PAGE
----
This DeFi platform just hacked itself – to protect users‘ funds
The developers of Primitive, an Ethereum-based decentralised financial options protocol, have „white-hacked“ their own platform after a severe security vulnerability was discovered today.
„EMERGENCY ALERT @PrimitiveFi has white-hacked our contracts to protect users‘ funds after a critical security vulnerability was discovered. Further user action is required to protect funds,“ Primitive tweeted today.
According to the blog post, a critical vulnerability was discovered in some of Primitive’s smart contracts that allowed „infinite approvals“. This put all users who gave the vulnerable Bitcoin Bank contract permission to issue their tokens at risk of losing their funds.
With no way to update or pause these contracts, developers resorted to hacking their own platform.
„Although we have recused (sic) 98% of the funds, there is still a RISK for TOKEN IN WALLETS who approved the vulnerable contract, [the reset link] will secure the funds by bringing each of your token approvals to 0,“ the developers said.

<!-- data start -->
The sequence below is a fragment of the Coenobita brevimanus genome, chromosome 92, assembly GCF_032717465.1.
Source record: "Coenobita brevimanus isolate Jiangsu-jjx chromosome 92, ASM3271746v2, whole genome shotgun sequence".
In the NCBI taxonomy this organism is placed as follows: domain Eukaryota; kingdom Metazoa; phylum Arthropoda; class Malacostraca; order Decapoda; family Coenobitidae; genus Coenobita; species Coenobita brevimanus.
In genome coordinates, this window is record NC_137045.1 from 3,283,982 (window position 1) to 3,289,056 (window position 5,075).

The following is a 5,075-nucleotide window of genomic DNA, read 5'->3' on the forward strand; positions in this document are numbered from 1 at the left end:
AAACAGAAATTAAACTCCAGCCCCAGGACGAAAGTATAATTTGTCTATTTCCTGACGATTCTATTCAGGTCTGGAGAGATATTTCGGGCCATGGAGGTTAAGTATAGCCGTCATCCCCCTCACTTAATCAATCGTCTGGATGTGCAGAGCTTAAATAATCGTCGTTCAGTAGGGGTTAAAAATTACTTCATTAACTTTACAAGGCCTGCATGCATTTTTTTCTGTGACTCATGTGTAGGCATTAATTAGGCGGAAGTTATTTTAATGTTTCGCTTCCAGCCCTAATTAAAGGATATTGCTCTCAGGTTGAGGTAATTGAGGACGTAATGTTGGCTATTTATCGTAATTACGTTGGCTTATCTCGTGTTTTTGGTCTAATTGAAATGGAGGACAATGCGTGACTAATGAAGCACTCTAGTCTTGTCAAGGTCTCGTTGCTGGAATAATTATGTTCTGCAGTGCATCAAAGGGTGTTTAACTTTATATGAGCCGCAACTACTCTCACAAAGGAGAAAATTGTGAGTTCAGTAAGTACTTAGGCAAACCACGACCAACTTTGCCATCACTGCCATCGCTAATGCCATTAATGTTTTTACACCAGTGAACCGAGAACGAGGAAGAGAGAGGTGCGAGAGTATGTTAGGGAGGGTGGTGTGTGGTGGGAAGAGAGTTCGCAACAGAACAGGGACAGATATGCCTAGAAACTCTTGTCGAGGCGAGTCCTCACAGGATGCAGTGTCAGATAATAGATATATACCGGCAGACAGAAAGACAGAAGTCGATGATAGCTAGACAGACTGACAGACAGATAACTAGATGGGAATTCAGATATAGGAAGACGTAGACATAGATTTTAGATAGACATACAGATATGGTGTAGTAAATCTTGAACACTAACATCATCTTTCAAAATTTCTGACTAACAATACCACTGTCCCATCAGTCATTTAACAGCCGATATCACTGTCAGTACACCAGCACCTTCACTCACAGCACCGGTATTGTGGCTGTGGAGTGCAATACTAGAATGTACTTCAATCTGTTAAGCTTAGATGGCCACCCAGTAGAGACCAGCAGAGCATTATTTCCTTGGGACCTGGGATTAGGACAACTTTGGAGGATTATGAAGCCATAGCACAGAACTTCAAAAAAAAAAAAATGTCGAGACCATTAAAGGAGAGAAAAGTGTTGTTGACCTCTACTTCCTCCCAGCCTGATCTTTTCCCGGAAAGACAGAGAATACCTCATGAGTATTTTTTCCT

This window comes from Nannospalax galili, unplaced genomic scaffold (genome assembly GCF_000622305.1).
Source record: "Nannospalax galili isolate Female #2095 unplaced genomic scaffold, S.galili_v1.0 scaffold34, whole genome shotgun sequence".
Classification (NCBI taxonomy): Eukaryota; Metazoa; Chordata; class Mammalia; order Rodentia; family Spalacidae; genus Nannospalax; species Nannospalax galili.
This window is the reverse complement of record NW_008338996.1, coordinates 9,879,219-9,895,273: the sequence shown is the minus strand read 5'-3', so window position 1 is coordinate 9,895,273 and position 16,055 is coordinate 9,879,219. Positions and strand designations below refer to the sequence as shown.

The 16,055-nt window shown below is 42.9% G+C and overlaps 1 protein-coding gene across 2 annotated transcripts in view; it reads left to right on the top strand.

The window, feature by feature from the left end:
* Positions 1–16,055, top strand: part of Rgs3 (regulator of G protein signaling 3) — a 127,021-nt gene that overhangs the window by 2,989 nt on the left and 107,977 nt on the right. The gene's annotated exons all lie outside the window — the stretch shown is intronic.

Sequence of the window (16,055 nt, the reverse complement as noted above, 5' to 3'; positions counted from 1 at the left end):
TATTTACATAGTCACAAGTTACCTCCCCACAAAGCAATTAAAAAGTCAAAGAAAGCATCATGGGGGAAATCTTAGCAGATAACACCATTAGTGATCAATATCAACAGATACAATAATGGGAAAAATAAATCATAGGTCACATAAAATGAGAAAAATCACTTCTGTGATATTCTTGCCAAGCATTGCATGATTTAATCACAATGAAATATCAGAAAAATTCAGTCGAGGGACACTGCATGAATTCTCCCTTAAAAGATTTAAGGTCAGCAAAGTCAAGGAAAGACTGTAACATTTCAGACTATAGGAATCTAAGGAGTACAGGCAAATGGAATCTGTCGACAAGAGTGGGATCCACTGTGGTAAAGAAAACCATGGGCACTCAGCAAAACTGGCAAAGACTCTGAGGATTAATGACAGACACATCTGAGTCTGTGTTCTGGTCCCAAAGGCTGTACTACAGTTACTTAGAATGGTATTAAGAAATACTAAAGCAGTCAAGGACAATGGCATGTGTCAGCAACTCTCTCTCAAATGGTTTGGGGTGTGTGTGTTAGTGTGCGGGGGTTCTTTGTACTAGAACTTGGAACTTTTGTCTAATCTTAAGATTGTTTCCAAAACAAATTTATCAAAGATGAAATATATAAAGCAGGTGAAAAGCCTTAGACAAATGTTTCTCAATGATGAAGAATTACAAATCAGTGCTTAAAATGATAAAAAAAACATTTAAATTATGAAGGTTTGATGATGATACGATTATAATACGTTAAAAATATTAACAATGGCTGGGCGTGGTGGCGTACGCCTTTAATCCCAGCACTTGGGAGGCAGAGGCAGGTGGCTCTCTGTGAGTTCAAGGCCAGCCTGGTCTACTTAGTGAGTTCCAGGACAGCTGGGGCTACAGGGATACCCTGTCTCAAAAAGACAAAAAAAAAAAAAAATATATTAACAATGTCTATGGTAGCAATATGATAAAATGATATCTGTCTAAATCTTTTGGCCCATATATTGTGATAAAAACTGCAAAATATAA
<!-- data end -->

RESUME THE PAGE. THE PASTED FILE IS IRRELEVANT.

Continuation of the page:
However, users who have allowed the flawed smart contracts to spend their assets could still lose the tokens held in their wallets, the developers stressed. To protect them, affected users will have to reset the permissions on their tokens via a special page.
At the time of publication, no actual losses of funds to malicious actors using the exploit have been reported.
However, ETH costs are skyrocketing
Primitive allows users to earn returns by posting their DAI, Ethereum (To buy Ethereum via Paypal guide) and other DeFi tokens as collateral for options markets. The returns themselves come from trading fees on DeFi’s market maker platform SushiSwap.
„The protocol is used to create smart contracts with an immutable set of parameters that define the rules of the option. Any two ERC-20 tokens can be selected as the underlying (the asset to be purchased) or the quote (the token used to pay the strike price),“ Primitive’s developers said.
The booming DeFi sector has already seen several exploits and hacks in the last few months. Last November, for example, an attack on a pricing oracle on the decentralised lending platform Compound caused $100 million worth of liquidations.